Over the years, the waste heat from the constant flexing undergone by rubber tyres has built up to a level that is quite uncomfortable. It’s not clear whether it’s reached equilibrium yet, but I doubt it as in London (which doesn’t have the “rubber tyre problem”) it’s getting hotter and hotter in the tubes more than a century after they opened.

        • Spendmore Wastemore says:

          You sure it’s built up year over year?

          The heat dumped in is the total power used by the trainsets plus station power plus trivia for signals + lights. All of that power becomes heat.

          So, if there’s more power going into the system, it’s going to get hotter. More frequent trains, heavier trains, more power in due to more braking would be the main causes. Heating the ground around the tunnels is certainly possibly, but I don’t see it taking 50 years to reach a balance.

      • Bolwerk says:

        Probably in frequency, but the extremes can be the same. Most of the major “eastern” Canadian cities we’d pay attention to (Toronto, Montreal, Ottawa) are inland on the Canadian shield, and don’t have the Atlantic Ocean moderating them like New York does.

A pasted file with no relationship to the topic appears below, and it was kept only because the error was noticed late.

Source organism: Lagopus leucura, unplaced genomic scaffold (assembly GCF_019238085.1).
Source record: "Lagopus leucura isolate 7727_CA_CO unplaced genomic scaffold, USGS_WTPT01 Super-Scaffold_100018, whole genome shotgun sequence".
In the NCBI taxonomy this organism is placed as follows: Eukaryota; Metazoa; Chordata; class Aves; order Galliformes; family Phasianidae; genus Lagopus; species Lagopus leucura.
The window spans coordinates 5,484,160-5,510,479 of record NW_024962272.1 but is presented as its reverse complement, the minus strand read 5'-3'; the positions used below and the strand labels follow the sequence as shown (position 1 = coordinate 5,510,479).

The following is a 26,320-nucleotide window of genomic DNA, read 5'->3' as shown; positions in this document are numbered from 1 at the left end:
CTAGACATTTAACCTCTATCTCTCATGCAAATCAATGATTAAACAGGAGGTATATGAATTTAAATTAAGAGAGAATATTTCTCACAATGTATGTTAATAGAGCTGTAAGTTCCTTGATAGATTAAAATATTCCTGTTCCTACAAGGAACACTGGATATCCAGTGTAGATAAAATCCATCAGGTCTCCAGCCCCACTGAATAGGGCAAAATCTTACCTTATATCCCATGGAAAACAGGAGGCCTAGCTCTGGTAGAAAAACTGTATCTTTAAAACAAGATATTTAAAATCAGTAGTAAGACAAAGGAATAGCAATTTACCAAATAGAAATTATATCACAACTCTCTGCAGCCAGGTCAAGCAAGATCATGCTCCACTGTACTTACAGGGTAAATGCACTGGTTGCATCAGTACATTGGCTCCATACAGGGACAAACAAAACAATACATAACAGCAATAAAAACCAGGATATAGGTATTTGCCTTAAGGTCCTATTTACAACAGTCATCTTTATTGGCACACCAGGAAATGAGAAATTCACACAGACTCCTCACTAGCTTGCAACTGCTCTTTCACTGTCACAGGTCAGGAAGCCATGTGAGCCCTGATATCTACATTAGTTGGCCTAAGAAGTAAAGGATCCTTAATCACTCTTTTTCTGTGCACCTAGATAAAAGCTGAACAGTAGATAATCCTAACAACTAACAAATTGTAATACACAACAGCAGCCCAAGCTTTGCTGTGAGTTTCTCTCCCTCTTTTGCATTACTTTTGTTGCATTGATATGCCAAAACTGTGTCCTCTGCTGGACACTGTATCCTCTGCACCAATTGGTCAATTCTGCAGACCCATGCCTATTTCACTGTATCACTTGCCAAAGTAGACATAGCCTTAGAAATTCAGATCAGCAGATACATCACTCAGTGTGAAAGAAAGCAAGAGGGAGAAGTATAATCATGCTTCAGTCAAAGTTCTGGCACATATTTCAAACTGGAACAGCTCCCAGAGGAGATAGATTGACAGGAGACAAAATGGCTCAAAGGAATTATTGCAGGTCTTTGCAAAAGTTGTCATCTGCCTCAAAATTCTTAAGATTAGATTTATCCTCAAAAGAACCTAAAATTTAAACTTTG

• TP says:

      They have fans and air circulating though, which makes it a little more bearable. The stations in NYC are way more unbearably hot in the summer relative to the outside temperature. I was just up in Montreal in the beginning of July during a heat wave and the temperature is noticeably cooler in the stations than it is outside, unlike NYC where the stations are sweatboxes.